Osborne spent a year in federal prison and had his law license suspended for five years. He finished probation and regained his law license just a year before Kenneth’s trial. During the trial, his attorney failed to present evidence that could have spared Kenneth a death sentence, including his low IQ, extreme poverty, and history of family violence. No experts testified to his intellectual disability, and the only testimony about Kenneth’s mental health came from a psychologist not licensed to practice in the United States without supervision.
Interviews with jurors after the trial proved that they knew about Osborne’s crimes and discussed them as they were weighing Kenneth’s fate. One juror said the attorney’s conviction was “the most disgusting type of crime there is” and that Kenneth “could not have done worse” than to have Douglas Osborne as his attorney.
Three days before Johnny Burr’s capital trial began in Alamance County in March 1993, his lawyers begged a judge to postpone the trial. They said they had not yet done the most basic work of defending their client, who was accused of beating a baby to death. The case hinged on hundreds of pages of medical records. They hadn’t begun to read them, nor hired any experts to help them decipher such complex information. Even as they selected a jury, the lawyers continued to plead with the judge to delay the trial, but the judge refused.
Johnny’s attorneys had been assigned to his case just two and a half months before, taking over for attorneys who left the case in disarray. The lead attorney was overwhelmed with capital cases. The other attorney had never tried a capital case, since his law practice focused on real estate transactions.
Johnny stood accused of inflicting the head injury that killed his girlfriend’s 4-month-old daughter, Tarissa “Susie” O’Daniel. He had no history of child abuse, and has always said he is innocent. On that night in August 1991, the baby’s mother left a sleeping Susie in Johnny’s care for 45 minutes. When she returned, she found the baby unresponsive and lying in her swing.
Susie’s mother told police that, earlier in the day, Susie’s 8-year-old brother accidentally dropped the baby on a gravel driveway and then fell on top of her. Afterward, she said, Susie had seizures and cried for more than an hour. Johnny’s attorneys never hired a medical expert to investigate whether the fall could have caused Susie’s death.
Instead, at trial, Johnny’s attorneys conceded in opening statements that Susie’s fatal injuries occurred while Johnny was babysitting her, which Johnny denied. Most damaging to Johnny’s defense, they allowed three doctors to testify that Susie had a severe skull fracture — it looked like “a pushed in ping-pong ball,” one doctor said — that could not have been caused by a fall. Even a quick read of Susie’s autopsy report would have told Johnny’s lawyers that the doctors were wrong. Susie never had a skull fracture.
Since Johnny’s conviction, his trial lawyers have readily admitted that they did not provide him adequate assistance of counsel as required by the Constitution. Experts hired by his new defense team have examined Susie’s medical records and found that her fatal injuries could have been caused by the fall her brother described. Doctors who testified at the trial now say their testimony about a skull fracture was wrong, and that the fall might have been more serious than they knew. Yet, while a federal district court concluded that Johnny’s attorneys provided inadequate representation, a higher court reversed the decision and denied him a new trial.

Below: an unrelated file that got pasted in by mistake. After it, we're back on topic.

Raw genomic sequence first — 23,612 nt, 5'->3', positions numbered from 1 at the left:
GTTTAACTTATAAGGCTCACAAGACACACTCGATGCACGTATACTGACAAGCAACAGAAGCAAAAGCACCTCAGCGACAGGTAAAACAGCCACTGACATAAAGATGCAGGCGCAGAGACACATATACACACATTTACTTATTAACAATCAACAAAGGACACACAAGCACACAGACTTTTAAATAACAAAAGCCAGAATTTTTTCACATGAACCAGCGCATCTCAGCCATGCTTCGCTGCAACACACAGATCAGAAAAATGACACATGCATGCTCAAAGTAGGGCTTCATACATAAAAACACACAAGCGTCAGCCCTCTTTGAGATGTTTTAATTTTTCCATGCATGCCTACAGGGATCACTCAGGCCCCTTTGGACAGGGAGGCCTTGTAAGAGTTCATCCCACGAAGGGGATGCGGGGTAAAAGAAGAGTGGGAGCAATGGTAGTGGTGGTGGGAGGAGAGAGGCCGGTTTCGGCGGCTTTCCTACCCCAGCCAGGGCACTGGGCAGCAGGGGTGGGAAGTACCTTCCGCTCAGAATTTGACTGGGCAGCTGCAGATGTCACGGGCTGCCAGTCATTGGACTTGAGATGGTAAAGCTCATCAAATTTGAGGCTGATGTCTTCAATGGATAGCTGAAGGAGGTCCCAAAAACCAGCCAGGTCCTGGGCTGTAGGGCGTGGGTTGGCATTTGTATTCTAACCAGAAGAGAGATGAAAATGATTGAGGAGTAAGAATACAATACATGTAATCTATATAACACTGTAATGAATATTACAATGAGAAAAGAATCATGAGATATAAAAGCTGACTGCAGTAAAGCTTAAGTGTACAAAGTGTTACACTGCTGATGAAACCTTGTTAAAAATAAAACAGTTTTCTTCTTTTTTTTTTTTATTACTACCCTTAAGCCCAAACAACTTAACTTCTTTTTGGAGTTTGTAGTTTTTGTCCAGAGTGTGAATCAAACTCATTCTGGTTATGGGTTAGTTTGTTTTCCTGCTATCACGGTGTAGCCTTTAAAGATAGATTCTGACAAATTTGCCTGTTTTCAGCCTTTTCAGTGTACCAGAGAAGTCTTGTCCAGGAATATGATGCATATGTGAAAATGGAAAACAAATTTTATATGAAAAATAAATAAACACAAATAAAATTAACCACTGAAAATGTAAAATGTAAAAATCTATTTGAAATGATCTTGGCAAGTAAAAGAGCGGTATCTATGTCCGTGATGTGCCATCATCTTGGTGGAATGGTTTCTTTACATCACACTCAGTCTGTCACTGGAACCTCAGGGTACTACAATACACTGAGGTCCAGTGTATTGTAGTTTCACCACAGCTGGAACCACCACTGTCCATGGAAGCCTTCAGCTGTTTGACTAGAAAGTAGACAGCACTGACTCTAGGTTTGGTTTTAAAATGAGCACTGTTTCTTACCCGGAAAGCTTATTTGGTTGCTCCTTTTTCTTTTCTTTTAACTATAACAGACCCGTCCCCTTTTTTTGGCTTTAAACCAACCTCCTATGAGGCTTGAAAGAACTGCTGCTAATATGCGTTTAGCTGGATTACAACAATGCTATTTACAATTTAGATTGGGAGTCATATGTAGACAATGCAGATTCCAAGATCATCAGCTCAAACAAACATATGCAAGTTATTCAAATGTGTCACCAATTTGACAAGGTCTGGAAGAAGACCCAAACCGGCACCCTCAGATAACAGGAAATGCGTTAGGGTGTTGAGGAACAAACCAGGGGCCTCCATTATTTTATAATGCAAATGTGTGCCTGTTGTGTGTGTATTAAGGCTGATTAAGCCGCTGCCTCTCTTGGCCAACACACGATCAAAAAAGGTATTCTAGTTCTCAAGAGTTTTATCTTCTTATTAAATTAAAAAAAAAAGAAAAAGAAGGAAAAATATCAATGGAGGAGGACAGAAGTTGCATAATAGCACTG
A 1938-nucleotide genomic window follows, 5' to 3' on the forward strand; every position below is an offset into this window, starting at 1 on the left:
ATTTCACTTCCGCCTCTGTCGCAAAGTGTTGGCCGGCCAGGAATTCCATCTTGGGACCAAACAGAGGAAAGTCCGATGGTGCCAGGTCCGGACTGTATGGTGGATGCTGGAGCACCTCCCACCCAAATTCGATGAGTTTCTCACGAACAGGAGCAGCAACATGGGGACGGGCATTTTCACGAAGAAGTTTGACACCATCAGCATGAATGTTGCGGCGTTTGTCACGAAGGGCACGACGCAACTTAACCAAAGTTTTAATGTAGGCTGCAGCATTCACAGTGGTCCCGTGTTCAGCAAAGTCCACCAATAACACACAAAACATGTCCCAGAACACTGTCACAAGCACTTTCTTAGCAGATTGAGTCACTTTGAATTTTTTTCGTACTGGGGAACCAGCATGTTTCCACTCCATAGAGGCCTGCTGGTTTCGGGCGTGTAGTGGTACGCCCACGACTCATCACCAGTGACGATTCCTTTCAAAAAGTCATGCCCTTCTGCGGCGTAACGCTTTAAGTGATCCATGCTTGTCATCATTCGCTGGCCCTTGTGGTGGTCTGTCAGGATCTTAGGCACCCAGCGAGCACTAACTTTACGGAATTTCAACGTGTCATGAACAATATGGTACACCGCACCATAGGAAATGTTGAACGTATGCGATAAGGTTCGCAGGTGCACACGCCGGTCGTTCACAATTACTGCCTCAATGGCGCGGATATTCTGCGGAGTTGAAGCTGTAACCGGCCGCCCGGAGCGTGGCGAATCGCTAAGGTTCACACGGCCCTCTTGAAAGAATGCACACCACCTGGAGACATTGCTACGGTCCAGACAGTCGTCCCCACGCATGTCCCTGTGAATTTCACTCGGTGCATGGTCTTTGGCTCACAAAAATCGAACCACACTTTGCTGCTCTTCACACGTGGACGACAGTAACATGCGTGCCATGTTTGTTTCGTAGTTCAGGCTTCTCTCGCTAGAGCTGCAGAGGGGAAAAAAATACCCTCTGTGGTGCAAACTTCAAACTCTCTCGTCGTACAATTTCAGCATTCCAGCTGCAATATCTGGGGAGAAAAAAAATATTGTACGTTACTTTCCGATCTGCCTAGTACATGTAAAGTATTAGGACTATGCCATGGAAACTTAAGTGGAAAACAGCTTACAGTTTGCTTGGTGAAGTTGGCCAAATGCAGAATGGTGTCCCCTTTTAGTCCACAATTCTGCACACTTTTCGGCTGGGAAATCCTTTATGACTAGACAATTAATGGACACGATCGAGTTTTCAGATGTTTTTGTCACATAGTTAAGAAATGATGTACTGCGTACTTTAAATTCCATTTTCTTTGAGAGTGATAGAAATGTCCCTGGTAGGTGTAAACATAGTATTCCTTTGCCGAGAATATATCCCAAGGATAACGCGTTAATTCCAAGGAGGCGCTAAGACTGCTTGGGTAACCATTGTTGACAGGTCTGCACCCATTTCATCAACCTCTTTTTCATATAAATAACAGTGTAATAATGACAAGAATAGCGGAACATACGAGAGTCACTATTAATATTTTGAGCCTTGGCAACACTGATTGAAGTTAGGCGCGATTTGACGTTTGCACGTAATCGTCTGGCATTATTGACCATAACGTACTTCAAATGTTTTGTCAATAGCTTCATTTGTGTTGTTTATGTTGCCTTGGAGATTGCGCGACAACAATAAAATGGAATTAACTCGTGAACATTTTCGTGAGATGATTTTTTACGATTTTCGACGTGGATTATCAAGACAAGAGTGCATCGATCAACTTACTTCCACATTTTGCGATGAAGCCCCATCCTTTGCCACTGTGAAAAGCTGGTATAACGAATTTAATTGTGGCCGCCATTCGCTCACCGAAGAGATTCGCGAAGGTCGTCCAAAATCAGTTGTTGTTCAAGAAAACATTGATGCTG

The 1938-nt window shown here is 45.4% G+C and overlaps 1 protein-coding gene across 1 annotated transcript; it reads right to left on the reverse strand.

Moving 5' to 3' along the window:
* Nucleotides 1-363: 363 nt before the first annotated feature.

Johnny remains on death row.
At the trial that ended with Patricia “Pat” Jennings’ death sentence, five witnesses testified about blood that spattered onto the ceiling and wall during the crime. When Pat took the stand, the prosecutor demanded that she explain how the blood got there—and implied that she was lying when she could not. During the trial’s sentencing phase, the prosecutor theorized that the blood on the ceiling flew from the victim’s mouth while Pat hit or stomped him. The truth was, there never was any blood on the ceiling or wall.
Pat was sentenced to death in 1990 for killing her husband, William Henry Jennings, in a Wilson hotel room. Without the falsified blood evidence, Pat likely would not have received a death sentence. The blood on the ceiling and wall was used to prove that Pat’s crime was “especially heinous, atrocious or cruel,” an aggravating circumstance that made her eligible for the death penalty. “Were they slaughtering chickens…? There was blood everywhere in that room,” the prosecutor told the jury.
The SBI analyst who testified at Pat’s trial, Brenda Bissette, told the jury that her initial analysis showed there was blood on the ceiling and wall. But she never told the jury about two other confirmatory tests, both of which showed that the substance on the wall was not blood. Instead, she lied and said she was unable to do further testing. She also did not reveal that the initial test is prone to false positives.
The false blood evidence was repeated over and over during the trial. Samples of the wallpaper and diagrams of the supposed blood spatter were shown to the jury. “Remember the blood on the ceiling?” the prosecutor asked the jury during the trial’s sentencing phase. “Was he throwing his arms in defense and the blood shot up from the defensive wounds on the back of his hands? Or did she hit him so hard or stomp him so hard that it flew up there from his mouth?”
Pat was finally removed from death row in 2013. She was resentenced to life in prison after her lawyers presented evidence of errors by her trial and appeal lawyers, as well as the falsified blood analysis.
After 23 years under a death sentence, the 70-year-old Pat was moved into the general prison population.